AUSTIN (Nexstar) — Joe Ramirez gave and received a lot of love across 28 years in Austin Independent School District.

As a high school teacher of the year, two-time middle school teacher of the year and a beloved mentor for students decades after they graduate, Ramirez said he would still be in the classroom if a bad fall didn’t force him to retire at just 48.

That was 11 years ago, and the pension check of about $2,000 a month hasn’t increased a penny, he said.

“People are basically living from month-to-month. And they need to have a little bit more security to make sure that their futures in their golden years are better off,” Ramirez said.

This month, retired teachers hope to get the first cost-of-living adjustment in nearly 20 years. Proposition 9 would give as much as a 6% increase to the nearly half a million annuitants in the Teacher Retirement System of Texas — a needed cushion as retirees face rising prices and the need to pick up a second career.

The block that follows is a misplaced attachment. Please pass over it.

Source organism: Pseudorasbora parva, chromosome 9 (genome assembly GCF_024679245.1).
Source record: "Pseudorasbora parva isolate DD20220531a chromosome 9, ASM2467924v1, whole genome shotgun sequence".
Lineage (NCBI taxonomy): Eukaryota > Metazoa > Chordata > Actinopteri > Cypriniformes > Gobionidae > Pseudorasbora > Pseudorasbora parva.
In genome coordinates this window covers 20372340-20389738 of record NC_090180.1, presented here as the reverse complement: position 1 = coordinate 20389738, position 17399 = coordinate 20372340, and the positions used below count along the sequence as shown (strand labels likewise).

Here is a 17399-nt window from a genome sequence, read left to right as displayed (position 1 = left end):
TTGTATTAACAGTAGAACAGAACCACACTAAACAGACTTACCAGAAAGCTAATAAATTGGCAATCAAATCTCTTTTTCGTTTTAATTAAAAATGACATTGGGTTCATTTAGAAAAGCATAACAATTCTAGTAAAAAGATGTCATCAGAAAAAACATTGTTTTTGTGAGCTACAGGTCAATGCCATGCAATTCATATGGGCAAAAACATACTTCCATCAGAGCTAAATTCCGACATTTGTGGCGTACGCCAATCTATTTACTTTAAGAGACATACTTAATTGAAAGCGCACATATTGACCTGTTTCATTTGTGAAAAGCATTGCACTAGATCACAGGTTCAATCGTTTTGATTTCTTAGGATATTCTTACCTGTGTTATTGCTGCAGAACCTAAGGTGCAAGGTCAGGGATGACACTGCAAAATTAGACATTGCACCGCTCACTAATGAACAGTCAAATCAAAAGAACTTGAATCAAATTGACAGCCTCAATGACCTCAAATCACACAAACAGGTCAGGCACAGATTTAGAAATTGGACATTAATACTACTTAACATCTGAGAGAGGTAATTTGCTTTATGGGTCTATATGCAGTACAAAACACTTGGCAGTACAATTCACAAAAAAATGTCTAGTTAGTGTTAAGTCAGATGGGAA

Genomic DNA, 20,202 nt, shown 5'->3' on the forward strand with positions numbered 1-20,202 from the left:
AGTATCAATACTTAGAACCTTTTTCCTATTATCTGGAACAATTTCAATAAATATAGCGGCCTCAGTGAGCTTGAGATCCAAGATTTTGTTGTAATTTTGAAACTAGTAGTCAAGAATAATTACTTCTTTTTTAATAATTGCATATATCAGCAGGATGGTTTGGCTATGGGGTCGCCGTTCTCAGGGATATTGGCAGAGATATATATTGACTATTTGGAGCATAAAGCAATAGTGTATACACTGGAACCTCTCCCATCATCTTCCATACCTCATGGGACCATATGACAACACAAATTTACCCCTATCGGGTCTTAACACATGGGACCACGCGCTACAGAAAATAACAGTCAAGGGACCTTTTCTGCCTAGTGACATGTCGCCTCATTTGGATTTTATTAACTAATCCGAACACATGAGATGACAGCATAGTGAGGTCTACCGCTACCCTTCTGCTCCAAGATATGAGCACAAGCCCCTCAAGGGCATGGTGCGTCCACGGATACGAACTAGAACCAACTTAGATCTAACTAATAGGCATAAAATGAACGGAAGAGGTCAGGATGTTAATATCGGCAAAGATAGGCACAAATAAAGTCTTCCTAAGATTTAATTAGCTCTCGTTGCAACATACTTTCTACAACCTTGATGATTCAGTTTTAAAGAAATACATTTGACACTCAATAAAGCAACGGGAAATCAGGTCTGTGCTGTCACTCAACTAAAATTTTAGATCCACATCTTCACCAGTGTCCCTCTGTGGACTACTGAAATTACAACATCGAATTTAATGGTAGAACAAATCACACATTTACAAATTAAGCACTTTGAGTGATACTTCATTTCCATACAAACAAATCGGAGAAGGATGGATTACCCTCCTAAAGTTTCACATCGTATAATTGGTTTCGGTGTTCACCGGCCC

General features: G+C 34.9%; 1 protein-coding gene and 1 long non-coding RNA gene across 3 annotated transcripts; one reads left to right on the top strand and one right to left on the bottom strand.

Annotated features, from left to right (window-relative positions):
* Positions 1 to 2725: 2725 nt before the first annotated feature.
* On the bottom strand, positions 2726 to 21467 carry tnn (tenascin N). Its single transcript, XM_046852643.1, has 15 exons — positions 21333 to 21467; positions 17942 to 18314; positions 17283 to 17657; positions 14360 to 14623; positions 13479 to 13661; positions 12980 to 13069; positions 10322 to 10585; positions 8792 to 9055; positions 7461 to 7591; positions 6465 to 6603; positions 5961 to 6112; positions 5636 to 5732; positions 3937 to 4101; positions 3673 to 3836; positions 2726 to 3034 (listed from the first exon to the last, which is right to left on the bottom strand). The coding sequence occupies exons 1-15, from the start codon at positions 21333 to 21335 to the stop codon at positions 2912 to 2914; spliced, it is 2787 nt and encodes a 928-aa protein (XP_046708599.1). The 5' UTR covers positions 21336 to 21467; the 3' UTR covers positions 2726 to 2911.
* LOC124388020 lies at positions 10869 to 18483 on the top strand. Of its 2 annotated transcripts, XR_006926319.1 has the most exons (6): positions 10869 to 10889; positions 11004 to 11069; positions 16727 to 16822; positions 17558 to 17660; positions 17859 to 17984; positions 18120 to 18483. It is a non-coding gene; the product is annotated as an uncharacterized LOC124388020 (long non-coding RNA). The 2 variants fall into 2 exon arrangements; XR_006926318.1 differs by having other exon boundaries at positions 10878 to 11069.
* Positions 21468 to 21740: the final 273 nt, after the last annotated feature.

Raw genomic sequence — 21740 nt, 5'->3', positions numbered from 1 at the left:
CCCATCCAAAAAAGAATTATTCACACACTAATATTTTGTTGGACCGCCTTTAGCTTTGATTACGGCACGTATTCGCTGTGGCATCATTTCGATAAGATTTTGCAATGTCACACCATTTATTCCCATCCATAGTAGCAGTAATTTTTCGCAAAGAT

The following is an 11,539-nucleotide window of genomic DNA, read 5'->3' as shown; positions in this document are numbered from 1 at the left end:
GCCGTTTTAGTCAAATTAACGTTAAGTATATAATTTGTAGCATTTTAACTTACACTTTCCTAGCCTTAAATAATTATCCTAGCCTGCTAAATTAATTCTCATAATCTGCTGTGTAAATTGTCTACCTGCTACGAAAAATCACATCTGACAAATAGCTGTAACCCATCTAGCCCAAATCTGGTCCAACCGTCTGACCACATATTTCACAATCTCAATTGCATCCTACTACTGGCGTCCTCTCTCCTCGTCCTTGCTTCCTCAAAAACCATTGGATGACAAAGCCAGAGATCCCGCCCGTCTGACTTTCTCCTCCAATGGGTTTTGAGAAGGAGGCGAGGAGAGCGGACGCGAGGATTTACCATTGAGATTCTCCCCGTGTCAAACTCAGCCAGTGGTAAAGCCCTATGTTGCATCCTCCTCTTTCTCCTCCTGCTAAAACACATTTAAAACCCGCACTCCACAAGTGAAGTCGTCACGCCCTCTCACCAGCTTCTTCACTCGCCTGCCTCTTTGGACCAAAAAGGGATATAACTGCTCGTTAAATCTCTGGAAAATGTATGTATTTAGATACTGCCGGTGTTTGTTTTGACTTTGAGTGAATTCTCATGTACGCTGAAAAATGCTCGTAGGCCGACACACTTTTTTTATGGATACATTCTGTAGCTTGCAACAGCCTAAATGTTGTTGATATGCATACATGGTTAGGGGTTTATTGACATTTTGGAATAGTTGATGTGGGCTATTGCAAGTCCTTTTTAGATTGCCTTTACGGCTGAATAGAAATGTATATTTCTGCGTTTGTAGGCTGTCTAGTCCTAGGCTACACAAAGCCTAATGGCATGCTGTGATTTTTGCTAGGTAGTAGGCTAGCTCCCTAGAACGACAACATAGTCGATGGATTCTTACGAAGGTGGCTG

“You don’t go into it for the money, obviously, but you need to be able to live once you have retired from it,” said Heidi Langan, who just retired after 25 years teaching music to elementary school students in Austin ISD. “Without an adjustment to that income and not having had one for 20 years, it just makes it almost impossible to live — certainly in a place like Austin where cost of living is so high.”

More than a quarter of the system’s beneficiaries receive less than a thousand dollars a month. The constitutional change would benefit not just teachers, but the often lower-paid bus drivers, custodians, and cafeteria staff.

“Having a very, very modest pension means that these folks really can’t afford to wait too much longer,” Executive Director of the Texas Retired Teachers Association Tim Lee said.

Lee stressed to voters that the pension bump will not come with a tax increase, calling it “the most conservative way to give a benefit enhancement.”

“We’re actually going to use the power of our Teacher Retirement System to take a portion of the state surplus and we’re going to invest it so that this enhancement will be paid for fully without any tax burden,” Lee said.

The proposal sailed through the legislature with overwhelming support from both the House and Senate. Because the measure alters the state constitution, it requires approval from voters in this year’s general election. Election Day is Nov. 7.